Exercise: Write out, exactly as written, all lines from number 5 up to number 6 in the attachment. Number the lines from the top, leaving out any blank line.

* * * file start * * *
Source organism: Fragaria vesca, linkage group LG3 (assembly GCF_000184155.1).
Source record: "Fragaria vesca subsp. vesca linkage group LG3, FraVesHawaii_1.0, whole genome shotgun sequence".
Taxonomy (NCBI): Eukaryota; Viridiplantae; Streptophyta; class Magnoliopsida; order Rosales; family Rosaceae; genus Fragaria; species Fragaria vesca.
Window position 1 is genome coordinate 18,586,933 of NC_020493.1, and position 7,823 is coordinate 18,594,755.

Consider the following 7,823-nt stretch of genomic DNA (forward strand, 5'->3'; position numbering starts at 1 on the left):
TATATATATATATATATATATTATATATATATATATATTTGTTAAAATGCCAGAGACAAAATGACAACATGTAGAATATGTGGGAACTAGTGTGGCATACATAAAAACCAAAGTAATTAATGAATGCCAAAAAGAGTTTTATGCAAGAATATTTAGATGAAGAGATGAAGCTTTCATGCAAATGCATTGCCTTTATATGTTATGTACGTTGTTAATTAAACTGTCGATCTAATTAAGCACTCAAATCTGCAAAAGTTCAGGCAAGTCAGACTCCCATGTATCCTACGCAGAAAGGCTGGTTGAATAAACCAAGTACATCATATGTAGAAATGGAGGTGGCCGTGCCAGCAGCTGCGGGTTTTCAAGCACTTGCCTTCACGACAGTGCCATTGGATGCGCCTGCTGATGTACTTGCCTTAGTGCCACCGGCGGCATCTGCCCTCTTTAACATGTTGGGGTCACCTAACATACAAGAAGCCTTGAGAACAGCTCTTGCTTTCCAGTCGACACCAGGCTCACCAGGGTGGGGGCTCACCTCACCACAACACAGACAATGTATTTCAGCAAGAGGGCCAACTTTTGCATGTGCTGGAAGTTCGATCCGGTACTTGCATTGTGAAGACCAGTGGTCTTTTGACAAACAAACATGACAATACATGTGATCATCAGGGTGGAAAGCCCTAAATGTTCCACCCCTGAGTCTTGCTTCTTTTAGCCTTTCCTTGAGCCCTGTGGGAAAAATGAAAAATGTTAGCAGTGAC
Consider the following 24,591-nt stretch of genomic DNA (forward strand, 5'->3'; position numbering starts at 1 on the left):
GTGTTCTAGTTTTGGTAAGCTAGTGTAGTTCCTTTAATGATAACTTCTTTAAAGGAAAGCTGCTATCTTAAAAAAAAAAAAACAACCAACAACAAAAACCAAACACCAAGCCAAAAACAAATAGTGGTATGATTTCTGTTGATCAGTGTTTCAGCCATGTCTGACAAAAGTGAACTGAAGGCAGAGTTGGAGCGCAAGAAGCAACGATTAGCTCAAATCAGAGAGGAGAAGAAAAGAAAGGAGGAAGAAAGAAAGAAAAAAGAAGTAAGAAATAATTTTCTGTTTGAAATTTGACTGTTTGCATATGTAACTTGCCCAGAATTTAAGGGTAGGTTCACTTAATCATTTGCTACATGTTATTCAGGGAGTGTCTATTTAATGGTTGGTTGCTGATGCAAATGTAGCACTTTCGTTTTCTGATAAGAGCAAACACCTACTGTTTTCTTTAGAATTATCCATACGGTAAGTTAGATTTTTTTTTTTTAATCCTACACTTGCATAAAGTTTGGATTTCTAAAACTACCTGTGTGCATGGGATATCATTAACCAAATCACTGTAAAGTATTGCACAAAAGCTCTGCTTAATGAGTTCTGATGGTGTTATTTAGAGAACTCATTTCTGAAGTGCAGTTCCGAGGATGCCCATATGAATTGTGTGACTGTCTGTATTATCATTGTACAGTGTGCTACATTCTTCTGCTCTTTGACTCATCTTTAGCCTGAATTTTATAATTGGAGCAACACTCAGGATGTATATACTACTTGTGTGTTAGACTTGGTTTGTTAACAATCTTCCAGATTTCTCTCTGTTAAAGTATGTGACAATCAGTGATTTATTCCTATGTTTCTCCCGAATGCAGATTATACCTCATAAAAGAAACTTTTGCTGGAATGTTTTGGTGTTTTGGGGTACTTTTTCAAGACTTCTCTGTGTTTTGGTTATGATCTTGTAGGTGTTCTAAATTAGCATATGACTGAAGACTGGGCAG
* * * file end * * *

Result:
Consider the following 7,823-nt stretch of genomic DNA (forward strand, 5'->3'; position numbering starts at 1 on the left):
TATATATATATATATATATATTATATATATATATATATTTGTTAAAATGCCAGAGACAAAATGACAACATGTAGAATATGTGGGAACTAGTGTGGCATACATAAAAACCAAAGTAATTAATGAATGCCAAAAAGAGTTTTATGCAAGAATATTTAGATGAAGAGATGAAGCTTTCATGCAAATGCATTGCCTTTATATGTTATGTACGTTGTTAATTAAACTGTCGATCTAATTAAGCACTCAAATCTGCAAAAGTTCAGGCAAGTCAGACTCCCATGTATCCTACGCAGAAAGGCTGGTTGAATAAACCAAGTACATCATATGTAGAAATGGAGGTGGCCGTGCCAGCAGCTGCGGGTTTTCAAGCACTTGCCTTCACGACAGTGCCATTGGATGCGCCTGCTGATGTACTTGCCTTAGTGCCACCGGCGGCATCTGCCCTCTTTAACATGTTGGGGTCACCTAACATACAAGAAGCCTTGAGAACAGCTCTTGCTTTCCAGTCGACACCAGGCTCACCAGGGTGGGGGCTCACCTCACCACAACACAGACAATGTATTTCAGCAAGAGGGCCAACTTTTGCATGTGCTGGAAGTTCGATCCGGTACTTGCATTGTGAAGACCAGTGGTCTTTTGACAAACAAACATGACAATACATGTGATCATCAGGGTGGAAAGCCCTAAATGTTCCACCCCTGAGTCTTGCTTCTTTTAGCCTTTCCTTGAGCCCTGTGGGAAAAATGAAAAATGTTAGCAGTGAC